The Biden administration is as pro-European as you could get these days
Whether Europe can deliver on this demanding geopolitical agenda remains to be seen. Take relations with America first. The EU has come forward with wide-ranging proposals for re-setting transatlantic relations, and the Biden administration is as pro-European as you could get these days in Washington; it understands that America needs to work with allies and will therefore be inclined to view Europe again as its close partner. Yet its patience will not be infinite, and ultimately Washington needs a European Union that is capable of strategic action. Unlike the previous administration, the Biden administration would try to accommodate such a Europe.
In its relationship with China, the EU has already passed a litmus test for its geopolitical ambitions, albeit with mixed results. The Comprehensive Agreement on Investment (CAI) was concluded during the last days of December and therefore before the Biden administration took office, against the warnings of, inter alia, a prominent group of European China scholars and experts. In Europe, CAI subsequently has widely been criticized, mostly for its geopolitical shortcomings: Beijing claimed it as proof that the European Union was China’s partner, thus undercutting efforts to build a transatlantic coalition against China.
The simplest way to characterize Europe’s performance in the context of CAI is that the EU wanted to have its cake and eat it. “Eating the cake” refers to the concessions Beijing is willing to make to European commercial interests in certain industrial and service sectors in China; “having the cake” relates to the second prong of EU policies towards China. The EU is building up a toolbox against China’s mercantilist practices in Europe, such as investment screening and regulations aimed at unfair advantages enjoyed by state-owned enterprises.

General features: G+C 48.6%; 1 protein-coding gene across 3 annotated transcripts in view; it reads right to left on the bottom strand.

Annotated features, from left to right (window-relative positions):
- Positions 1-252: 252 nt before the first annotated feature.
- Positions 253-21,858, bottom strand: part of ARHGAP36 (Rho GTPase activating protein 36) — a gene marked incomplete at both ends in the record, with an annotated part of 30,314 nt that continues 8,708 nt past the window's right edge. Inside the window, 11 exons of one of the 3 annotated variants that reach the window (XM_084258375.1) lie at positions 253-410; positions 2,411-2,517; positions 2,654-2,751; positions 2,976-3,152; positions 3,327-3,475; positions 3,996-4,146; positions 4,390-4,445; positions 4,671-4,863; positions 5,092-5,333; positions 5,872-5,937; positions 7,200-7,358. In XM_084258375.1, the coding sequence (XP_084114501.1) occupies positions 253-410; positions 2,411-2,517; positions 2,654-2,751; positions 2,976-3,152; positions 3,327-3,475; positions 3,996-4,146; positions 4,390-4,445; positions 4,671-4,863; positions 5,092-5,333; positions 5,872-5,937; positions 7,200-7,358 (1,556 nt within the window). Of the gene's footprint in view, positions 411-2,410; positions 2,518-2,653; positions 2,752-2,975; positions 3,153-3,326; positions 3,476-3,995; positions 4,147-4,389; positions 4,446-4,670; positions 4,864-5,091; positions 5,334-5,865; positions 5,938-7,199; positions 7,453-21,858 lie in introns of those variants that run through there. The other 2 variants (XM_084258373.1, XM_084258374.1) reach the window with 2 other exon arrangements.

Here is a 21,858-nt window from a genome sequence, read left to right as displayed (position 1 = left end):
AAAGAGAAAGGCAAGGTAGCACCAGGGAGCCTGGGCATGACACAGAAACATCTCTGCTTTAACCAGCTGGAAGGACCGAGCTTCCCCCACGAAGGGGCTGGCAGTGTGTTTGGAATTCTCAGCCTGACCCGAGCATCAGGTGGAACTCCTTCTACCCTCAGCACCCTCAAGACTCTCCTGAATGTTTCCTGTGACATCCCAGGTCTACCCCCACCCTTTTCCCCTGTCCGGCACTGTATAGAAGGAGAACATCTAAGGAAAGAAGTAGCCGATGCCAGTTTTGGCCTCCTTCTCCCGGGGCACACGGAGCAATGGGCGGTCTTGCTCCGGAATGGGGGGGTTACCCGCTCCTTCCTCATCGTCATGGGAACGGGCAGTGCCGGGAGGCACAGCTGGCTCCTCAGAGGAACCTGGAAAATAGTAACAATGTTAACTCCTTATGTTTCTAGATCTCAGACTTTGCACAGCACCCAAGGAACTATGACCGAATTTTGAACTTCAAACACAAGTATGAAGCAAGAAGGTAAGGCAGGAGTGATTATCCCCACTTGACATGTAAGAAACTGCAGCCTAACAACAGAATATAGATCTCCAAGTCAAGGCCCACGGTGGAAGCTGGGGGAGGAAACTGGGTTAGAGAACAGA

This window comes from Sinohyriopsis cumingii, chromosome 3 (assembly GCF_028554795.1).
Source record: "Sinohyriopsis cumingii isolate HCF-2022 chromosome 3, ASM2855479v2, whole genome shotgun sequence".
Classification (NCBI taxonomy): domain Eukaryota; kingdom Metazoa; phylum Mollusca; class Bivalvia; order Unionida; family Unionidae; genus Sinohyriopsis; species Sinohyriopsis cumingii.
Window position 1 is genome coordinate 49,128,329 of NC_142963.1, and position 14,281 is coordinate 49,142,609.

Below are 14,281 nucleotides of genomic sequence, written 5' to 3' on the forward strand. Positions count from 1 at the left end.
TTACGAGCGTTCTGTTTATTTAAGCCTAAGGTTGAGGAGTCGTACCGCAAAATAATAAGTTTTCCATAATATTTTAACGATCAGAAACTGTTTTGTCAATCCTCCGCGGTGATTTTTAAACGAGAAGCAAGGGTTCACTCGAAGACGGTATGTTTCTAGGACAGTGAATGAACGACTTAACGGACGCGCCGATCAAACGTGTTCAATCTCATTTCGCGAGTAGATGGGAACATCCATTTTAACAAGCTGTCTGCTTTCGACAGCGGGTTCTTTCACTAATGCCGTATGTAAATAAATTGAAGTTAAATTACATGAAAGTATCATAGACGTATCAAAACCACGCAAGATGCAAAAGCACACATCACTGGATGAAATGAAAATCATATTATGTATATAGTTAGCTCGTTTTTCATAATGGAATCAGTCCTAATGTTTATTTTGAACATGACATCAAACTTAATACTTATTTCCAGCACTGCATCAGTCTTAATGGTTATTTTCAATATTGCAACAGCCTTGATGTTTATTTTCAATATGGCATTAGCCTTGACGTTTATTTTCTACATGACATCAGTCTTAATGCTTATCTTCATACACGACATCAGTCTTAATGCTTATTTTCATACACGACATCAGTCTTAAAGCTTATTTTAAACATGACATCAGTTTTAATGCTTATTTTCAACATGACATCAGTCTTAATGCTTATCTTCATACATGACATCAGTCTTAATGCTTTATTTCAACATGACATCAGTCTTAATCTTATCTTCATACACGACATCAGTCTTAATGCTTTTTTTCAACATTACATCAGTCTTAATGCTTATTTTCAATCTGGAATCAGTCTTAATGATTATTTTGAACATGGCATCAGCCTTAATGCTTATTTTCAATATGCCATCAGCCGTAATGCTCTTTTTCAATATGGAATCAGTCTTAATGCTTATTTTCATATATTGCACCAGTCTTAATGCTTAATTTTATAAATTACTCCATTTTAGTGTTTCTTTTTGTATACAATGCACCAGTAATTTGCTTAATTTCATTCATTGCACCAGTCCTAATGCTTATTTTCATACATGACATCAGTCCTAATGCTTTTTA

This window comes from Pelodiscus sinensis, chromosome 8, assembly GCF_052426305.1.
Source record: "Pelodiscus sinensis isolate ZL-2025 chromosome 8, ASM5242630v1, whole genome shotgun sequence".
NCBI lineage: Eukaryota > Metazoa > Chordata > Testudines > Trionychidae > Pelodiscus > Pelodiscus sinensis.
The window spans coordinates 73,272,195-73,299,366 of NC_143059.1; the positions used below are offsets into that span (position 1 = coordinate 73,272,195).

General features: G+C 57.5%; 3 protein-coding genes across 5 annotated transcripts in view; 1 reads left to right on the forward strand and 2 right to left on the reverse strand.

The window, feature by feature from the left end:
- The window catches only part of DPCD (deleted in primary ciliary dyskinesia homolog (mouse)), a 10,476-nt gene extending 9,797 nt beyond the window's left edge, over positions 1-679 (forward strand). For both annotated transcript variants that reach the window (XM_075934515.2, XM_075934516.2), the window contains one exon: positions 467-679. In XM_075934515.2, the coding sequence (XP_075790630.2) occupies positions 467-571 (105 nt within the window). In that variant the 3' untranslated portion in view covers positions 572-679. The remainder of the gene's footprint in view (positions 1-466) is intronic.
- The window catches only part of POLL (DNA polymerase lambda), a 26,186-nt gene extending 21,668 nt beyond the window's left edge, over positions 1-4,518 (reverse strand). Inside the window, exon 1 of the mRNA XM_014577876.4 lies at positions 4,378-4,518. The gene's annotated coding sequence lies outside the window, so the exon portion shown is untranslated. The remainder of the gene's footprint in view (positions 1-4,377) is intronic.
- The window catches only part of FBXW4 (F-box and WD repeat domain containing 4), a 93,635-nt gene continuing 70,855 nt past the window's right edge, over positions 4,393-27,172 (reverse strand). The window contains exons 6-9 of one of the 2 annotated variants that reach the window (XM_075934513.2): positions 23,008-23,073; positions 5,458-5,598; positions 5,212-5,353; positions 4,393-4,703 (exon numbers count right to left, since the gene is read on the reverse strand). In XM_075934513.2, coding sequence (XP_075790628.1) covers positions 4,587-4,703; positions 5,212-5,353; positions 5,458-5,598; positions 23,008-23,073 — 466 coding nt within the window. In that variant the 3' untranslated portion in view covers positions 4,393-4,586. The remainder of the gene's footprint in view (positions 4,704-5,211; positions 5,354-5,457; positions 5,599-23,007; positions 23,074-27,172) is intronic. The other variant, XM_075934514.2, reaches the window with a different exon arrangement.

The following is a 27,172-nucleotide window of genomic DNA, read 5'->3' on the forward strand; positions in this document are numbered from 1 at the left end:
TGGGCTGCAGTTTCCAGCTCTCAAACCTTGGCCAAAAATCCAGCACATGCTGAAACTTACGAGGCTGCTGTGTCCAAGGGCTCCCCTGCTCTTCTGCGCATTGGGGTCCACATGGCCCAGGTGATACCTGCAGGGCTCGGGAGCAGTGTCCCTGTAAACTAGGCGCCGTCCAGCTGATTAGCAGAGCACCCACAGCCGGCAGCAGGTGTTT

With this, Europe hopes to get economic policy leverage so as to hold Beijing to its lofty declarations of intent and its promises. Part of this second prong of the European China policy is the fact that CAI still needs to be approved and ratified by all EU member states and the European Parliament; this will allow for an evaluation of China’s performance in implementing its pledges. Overall, CAI and the EU’s unilateral toolbox are to provide the foundations for a broader, geopolitically informed European strategy towards China, which reflects the complexity of a relationship that combines aspects of cooperation, competition, contestation and systemic rivalry.
The Comprehensive Agreement could yet unravel in the process of ratification; the support of the European Parliament, in particular, is far from assured. If the deal fell apart, this would expose the fissures within the European Union on policies towards China and expose the lack of cohesion and coherence in the EU’s external relations. If the CAI survived, this would demonstrate that the EU is capable of developing and implementing a unified approach towards China - no mean feat in itself, given the complexities of decision-making in the European Union.
This achievement would be overshadowed, however, by the way it was conceived - bilaterally, without any possibility to consult and coordinate with the incoming new American administration (which was barred from engaging with the EU at this stage), and as a cynical European riposte to Donald Trump’s bilateral trade deals with China, rather than a far-sighted, seriously geopolitical move.
CAI is likely to be the last chapter in Europe’s past approach towards China
Whatever the ultimate fate of the CAI, it is likely to be the last chapter in Europe’s past approach towards China, rather than the beginning of a new dawn in China-Europe relations. Its substance reflects above all the commercial interests of Germany’s car manufacturers and other industrial behemoths such as Siemens and BASF.